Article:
The American Legion is strongly opposed to a proposal by outgoing Defense Secretary Leon Panetta to, in effect, lower the pay of military personnel effective next year.
In a Feb. 6 speech at Georgetown University in Washington, D.C., Panetta announced his intention to ask Congress to limit troop salary increases to 1 percent in 2014. Since this percentage is well below the Department of Labor's (DoL) 2014 Employment Cost Index figure, the limitation amounts to a pay cut for members of the Armed Forces. For the past several years, military pay has been based on the DoL Index, resulting, for instance, in a 1.7 percent increase for 2013.
Legion National Commander James E. Koutz criticized Panetta's plan. "This is not the way to go about saving money," Koutz said. "Making the men and women of the military pay for out-of-control spending by others is unwarranted, unfair and just plain wrong. Our soldiers, sailors, airmen and Marines deserve a raise — certainly not a cut — to at least keep pace with the cost-of-living."
Additionally, Koutz said that no federal employees should receive larger raises than those in the military will be getting.
CNN Pentagon correspondent Barbara Starr reported that the Joint Chiefs of Staff favor Panetta's proposal, though Congress must approve it as part of the 2014 federal budget.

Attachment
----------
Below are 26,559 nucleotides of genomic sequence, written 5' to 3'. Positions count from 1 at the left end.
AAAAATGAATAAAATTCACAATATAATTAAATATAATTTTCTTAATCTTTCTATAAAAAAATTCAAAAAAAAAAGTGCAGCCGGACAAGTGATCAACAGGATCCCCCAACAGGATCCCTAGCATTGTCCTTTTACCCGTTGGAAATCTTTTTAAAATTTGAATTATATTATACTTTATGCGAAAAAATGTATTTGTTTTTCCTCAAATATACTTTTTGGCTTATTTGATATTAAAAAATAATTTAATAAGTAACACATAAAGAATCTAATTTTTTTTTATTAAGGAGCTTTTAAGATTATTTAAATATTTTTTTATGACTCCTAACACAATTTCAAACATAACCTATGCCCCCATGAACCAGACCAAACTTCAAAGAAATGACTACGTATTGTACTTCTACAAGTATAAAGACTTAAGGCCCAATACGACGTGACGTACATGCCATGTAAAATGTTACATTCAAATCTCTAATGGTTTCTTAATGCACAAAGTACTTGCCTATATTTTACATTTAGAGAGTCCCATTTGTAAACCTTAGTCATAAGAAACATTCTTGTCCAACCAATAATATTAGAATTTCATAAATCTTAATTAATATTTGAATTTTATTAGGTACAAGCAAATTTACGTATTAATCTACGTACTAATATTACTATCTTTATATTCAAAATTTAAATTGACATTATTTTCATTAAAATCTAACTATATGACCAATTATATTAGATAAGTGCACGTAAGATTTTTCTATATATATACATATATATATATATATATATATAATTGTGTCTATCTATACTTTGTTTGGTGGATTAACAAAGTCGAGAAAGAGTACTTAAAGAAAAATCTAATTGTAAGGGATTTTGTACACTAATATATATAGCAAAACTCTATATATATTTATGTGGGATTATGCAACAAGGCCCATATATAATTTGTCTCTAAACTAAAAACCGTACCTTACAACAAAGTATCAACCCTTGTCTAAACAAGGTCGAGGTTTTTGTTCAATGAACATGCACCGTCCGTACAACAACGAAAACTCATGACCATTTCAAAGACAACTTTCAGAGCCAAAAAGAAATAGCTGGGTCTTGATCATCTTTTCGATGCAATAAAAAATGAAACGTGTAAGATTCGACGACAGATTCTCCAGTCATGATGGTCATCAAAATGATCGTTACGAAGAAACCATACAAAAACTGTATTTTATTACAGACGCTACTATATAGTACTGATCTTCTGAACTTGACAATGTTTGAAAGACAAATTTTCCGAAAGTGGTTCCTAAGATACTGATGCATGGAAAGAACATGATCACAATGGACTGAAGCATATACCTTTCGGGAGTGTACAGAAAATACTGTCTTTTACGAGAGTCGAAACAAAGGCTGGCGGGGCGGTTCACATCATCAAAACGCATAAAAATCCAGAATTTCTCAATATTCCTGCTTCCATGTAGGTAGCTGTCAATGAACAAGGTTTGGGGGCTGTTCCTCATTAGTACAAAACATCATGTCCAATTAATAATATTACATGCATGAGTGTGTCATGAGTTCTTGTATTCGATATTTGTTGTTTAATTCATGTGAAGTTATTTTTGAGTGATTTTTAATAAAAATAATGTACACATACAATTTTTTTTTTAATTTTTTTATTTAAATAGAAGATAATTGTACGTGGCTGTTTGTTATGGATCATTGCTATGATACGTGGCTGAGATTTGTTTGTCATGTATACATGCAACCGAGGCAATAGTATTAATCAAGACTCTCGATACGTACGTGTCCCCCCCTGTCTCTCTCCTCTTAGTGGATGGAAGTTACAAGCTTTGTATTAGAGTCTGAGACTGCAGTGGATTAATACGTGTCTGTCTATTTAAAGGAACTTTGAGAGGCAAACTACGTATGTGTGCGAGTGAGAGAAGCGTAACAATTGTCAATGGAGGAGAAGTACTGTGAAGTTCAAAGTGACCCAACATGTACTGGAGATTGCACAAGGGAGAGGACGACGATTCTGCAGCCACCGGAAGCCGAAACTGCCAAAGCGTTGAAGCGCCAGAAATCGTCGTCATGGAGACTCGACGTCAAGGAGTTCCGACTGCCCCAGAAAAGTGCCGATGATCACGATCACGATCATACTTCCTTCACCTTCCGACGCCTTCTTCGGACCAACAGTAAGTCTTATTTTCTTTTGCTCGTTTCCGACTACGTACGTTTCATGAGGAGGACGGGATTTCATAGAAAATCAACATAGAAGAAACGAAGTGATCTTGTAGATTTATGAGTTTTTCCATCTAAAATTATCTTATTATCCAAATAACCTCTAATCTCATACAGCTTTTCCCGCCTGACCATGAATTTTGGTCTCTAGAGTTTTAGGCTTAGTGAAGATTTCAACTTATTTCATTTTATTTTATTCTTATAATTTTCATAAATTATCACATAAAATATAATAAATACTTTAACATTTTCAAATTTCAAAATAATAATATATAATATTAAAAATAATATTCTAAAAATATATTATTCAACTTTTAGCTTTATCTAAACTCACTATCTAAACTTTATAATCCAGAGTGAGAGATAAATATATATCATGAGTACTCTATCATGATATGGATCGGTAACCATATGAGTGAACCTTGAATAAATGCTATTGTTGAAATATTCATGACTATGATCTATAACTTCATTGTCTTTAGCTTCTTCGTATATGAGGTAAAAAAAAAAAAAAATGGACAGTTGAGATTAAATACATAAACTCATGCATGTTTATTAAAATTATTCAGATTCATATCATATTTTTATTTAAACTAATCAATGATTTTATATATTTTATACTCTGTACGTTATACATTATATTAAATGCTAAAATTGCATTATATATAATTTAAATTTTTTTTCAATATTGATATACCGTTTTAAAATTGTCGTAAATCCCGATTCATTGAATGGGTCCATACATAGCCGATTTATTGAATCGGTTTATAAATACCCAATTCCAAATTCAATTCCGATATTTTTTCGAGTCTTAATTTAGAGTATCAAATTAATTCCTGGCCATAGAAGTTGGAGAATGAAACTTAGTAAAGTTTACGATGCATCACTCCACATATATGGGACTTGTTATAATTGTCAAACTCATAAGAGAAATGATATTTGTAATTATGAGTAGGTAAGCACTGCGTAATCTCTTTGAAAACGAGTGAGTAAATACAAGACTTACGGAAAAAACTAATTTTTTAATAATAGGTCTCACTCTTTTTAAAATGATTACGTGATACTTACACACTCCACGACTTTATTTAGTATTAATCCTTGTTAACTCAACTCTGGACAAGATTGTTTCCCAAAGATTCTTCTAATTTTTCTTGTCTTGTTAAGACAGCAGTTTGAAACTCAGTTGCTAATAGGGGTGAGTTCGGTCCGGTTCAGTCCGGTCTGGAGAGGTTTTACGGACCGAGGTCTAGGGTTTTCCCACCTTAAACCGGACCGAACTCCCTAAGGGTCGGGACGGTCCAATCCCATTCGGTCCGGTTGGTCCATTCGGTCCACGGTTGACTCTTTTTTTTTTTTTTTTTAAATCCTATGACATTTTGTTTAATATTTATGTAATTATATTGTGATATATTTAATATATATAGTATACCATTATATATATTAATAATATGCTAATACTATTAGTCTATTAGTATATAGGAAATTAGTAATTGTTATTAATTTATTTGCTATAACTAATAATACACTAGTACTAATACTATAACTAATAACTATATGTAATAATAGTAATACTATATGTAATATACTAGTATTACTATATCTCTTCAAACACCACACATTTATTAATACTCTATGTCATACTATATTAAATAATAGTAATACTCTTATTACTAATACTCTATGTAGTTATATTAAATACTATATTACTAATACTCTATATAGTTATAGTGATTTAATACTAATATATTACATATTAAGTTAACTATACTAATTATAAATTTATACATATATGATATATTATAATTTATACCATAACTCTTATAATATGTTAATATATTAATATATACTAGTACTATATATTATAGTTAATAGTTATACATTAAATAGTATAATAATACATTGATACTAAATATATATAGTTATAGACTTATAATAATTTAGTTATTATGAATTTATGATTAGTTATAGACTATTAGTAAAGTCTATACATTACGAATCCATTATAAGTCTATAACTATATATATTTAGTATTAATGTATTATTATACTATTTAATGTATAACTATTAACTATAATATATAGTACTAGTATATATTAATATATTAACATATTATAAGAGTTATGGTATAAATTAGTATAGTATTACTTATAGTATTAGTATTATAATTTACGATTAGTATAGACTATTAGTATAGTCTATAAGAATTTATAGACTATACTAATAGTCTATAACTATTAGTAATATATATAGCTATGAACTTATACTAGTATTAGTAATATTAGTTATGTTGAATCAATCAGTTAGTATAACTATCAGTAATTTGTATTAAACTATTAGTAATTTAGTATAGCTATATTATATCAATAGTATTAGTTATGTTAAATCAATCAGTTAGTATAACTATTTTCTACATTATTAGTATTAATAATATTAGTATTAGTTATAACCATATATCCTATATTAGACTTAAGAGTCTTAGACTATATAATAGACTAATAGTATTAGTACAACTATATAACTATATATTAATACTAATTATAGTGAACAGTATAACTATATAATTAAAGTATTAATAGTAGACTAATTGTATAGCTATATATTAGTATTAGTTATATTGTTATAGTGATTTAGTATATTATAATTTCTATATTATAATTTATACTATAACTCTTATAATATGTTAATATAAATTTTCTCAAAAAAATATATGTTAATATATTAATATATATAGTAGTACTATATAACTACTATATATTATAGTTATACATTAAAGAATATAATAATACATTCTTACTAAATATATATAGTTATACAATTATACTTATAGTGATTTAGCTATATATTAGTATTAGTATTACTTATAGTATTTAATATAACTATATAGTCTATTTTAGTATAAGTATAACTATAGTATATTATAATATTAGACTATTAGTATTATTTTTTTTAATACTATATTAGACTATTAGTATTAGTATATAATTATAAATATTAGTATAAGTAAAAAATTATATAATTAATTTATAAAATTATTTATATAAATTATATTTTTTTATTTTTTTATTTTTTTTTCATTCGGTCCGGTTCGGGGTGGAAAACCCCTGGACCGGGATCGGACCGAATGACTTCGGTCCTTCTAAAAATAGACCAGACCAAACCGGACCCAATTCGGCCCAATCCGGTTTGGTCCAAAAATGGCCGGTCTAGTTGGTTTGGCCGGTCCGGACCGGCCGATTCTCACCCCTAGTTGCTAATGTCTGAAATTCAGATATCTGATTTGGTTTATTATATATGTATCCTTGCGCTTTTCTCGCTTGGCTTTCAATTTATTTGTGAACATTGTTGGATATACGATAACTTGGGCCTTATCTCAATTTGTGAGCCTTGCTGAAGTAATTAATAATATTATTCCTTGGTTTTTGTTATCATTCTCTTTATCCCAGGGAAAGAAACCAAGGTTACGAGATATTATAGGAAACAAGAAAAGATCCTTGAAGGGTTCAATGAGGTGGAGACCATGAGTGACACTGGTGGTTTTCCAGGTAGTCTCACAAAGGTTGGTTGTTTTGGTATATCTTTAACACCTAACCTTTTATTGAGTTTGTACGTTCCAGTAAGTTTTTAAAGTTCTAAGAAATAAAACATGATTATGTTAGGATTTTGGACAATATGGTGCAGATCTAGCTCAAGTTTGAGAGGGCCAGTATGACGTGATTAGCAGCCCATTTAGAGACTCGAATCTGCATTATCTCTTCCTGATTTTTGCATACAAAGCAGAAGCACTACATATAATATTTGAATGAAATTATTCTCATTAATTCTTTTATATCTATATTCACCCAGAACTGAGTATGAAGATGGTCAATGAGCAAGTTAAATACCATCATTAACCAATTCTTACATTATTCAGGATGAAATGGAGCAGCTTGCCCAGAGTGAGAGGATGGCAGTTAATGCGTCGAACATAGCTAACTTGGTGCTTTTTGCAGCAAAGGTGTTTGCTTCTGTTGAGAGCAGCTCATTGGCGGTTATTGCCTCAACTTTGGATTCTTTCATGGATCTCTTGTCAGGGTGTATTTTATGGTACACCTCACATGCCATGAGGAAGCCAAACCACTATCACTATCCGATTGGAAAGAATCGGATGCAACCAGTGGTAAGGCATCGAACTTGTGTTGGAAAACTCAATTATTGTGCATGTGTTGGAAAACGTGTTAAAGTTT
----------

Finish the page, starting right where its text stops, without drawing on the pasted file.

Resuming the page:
According to Starr, the military pay cut proposal is seen by some as a political lever to encourage Congress to halt the march toward sequestration, including the massive automatic defense budget cuts that are to take effect March 1 if no agreements are reached regarding spending reductions to help resolve the nation's deficit crisis. Panetta has repeatedly warned of the dangers to America's military readiness if sequestration takes effect. He reiterated this stand during his Georgetown speech.
Increases in military pay have varied — sometimes dramatically — in the post-World War II era, according to data from the U.S. Navy
The data show that no raises were authorized from 1949 to 1952 when an enlisted recruit's (E-1) starting pay was $75 a month ($1,100 in today's dollars) and a newly commissioned officer (O-1) was paid $213 a month (about $3,100 in today's dollars). From 1952 until 2011, most annual pay raises ranged from about 2 percent to 6 percent, averaging 4 percent. Larger pay hikes went into effect in 1963 (12.6 percent) and 1965 (11 percent for enlisted, 6 percent for officers). The highest salary increase was authorized in 1982, however, with a jump of up to 16.5 percent, depending upon rank or rate. In 2010, pay was generally raised 3.4 percent, then dropped to 1.4 percent and 1.7 percent in 2011 and 2012, respectively.
An estimated 1.8 percent pay hike had been proposed for 2014, though this will be nullified if Panetta's suggestion is adopted by Congress. Pay raises of 0.5 percent, 1 percent and 1.5 percent are proposed for the years 2015, 2016 and 2017.